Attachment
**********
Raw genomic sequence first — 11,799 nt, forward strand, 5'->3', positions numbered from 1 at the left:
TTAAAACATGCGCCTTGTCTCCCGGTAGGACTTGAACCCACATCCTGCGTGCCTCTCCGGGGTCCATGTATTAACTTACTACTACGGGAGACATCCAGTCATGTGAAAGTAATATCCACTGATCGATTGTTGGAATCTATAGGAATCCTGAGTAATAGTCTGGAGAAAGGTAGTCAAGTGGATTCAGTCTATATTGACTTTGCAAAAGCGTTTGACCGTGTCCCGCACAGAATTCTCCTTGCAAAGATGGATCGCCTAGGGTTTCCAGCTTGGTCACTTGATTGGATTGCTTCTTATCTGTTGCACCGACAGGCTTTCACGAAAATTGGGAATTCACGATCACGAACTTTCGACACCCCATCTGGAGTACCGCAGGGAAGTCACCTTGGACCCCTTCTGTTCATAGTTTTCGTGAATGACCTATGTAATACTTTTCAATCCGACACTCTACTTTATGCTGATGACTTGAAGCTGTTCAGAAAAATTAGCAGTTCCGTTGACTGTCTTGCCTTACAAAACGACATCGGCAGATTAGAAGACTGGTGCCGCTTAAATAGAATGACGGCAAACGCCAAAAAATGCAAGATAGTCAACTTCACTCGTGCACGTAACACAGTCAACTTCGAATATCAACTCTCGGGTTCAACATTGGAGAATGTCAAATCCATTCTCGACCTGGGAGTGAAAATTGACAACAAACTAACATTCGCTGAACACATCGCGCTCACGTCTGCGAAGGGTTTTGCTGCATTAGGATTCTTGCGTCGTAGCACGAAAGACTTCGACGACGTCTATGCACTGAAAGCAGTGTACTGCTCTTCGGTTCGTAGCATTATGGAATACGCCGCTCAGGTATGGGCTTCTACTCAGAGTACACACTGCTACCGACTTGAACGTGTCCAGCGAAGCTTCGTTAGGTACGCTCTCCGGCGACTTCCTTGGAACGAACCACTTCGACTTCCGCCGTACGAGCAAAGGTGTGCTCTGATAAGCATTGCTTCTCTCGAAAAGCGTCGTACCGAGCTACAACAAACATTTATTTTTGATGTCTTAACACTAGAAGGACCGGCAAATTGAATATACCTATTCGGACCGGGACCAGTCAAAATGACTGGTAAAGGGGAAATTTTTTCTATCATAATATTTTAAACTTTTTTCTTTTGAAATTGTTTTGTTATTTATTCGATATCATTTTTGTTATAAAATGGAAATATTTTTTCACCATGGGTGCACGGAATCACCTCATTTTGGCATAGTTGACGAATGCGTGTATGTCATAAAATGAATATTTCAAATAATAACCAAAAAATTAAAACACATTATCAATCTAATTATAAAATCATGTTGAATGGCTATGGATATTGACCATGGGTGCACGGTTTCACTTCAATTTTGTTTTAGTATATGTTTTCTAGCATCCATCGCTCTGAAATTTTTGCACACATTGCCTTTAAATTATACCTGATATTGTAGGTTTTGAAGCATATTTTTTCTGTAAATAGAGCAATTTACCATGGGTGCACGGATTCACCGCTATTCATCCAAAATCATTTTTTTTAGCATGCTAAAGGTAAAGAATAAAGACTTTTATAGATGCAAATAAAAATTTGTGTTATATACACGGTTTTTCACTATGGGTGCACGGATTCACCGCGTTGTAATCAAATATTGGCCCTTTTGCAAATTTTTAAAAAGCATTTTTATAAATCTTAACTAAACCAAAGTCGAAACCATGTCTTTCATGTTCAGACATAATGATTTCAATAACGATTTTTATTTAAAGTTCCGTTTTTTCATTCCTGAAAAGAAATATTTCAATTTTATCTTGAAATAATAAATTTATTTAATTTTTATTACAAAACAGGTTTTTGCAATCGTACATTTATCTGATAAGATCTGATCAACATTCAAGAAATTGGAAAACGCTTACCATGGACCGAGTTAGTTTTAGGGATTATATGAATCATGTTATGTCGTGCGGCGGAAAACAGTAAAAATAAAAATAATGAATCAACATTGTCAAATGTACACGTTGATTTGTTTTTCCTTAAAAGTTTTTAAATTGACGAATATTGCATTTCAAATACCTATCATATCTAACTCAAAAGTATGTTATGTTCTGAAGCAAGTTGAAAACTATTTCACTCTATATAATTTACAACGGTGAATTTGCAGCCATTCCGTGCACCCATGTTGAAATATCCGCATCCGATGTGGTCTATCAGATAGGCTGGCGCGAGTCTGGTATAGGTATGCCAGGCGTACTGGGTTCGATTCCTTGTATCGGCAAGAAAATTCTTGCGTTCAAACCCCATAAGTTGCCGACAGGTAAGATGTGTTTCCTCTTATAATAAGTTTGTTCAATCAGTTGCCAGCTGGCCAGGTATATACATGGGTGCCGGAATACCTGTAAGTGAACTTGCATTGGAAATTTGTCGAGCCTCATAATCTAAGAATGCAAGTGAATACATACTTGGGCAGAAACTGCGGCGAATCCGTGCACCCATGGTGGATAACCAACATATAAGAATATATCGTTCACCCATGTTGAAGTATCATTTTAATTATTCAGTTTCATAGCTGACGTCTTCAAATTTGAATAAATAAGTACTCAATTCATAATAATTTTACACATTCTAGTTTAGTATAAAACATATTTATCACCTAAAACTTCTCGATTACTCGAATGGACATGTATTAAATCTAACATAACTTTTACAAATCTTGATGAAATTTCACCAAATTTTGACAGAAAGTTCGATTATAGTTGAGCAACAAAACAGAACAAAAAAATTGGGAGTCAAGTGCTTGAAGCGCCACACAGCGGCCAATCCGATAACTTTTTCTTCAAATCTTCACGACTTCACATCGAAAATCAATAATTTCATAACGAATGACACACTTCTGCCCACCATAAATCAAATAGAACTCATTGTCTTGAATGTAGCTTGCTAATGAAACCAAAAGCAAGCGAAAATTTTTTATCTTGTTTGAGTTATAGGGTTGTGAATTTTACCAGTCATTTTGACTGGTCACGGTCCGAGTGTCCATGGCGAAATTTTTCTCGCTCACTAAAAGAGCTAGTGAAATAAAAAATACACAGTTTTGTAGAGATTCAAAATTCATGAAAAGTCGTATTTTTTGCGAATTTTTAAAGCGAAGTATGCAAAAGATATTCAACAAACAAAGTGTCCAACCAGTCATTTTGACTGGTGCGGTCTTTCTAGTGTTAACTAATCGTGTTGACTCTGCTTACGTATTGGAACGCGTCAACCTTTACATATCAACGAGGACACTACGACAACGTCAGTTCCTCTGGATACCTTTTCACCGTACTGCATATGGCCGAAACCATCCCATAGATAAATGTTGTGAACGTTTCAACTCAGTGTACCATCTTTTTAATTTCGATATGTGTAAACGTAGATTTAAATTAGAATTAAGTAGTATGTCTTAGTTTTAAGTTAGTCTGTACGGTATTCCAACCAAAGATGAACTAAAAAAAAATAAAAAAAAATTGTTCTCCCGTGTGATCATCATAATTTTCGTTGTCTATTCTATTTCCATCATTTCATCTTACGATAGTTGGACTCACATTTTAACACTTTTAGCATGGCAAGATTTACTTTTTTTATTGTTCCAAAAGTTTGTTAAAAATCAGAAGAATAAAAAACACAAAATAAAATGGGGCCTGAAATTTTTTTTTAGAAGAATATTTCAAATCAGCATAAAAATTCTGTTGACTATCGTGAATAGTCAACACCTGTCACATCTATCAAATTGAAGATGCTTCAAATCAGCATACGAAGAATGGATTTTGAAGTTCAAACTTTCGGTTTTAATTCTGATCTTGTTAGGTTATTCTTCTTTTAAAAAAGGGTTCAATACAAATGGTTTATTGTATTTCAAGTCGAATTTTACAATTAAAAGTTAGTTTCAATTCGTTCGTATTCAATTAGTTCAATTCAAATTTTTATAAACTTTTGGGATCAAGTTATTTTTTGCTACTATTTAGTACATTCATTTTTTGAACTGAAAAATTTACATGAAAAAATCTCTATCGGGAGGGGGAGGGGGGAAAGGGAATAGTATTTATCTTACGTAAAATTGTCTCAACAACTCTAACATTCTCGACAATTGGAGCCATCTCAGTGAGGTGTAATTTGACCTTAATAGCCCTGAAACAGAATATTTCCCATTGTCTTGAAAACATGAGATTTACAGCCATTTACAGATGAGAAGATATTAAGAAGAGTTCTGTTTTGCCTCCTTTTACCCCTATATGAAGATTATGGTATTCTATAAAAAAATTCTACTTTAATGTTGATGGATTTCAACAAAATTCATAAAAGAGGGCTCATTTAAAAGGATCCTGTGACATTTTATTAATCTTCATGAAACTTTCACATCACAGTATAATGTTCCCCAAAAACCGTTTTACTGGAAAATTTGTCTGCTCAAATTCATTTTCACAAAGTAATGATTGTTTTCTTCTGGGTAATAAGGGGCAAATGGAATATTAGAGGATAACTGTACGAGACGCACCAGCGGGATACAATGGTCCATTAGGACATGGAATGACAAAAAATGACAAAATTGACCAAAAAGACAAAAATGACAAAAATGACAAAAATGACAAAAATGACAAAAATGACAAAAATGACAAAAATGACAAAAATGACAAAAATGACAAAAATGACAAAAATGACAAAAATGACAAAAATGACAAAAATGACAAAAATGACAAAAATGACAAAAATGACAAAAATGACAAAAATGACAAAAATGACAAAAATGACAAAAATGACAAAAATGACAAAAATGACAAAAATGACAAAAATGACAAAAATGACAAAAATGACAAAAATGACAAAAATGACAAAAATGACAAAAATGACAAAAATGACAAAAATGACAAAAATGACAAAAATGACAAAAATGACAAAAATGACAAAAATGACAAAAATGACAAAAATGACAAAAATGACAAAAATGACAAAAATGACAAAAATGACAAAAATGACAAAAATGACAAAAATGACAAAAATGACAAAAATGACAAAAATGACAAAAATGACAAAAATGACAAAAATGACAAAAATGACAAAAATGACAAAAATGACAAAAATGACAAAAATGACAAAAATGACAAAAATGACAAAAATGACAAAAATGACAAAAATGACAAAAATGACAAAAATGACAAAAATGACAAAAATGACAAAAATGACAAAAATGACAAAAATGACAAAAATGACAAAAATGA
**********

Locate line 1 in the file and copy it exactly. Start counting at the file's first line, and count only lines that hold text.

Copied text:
Raw genomic sequence first — 11,799 nt, forward strand, 5'->3', positions numbered from 1 at the left: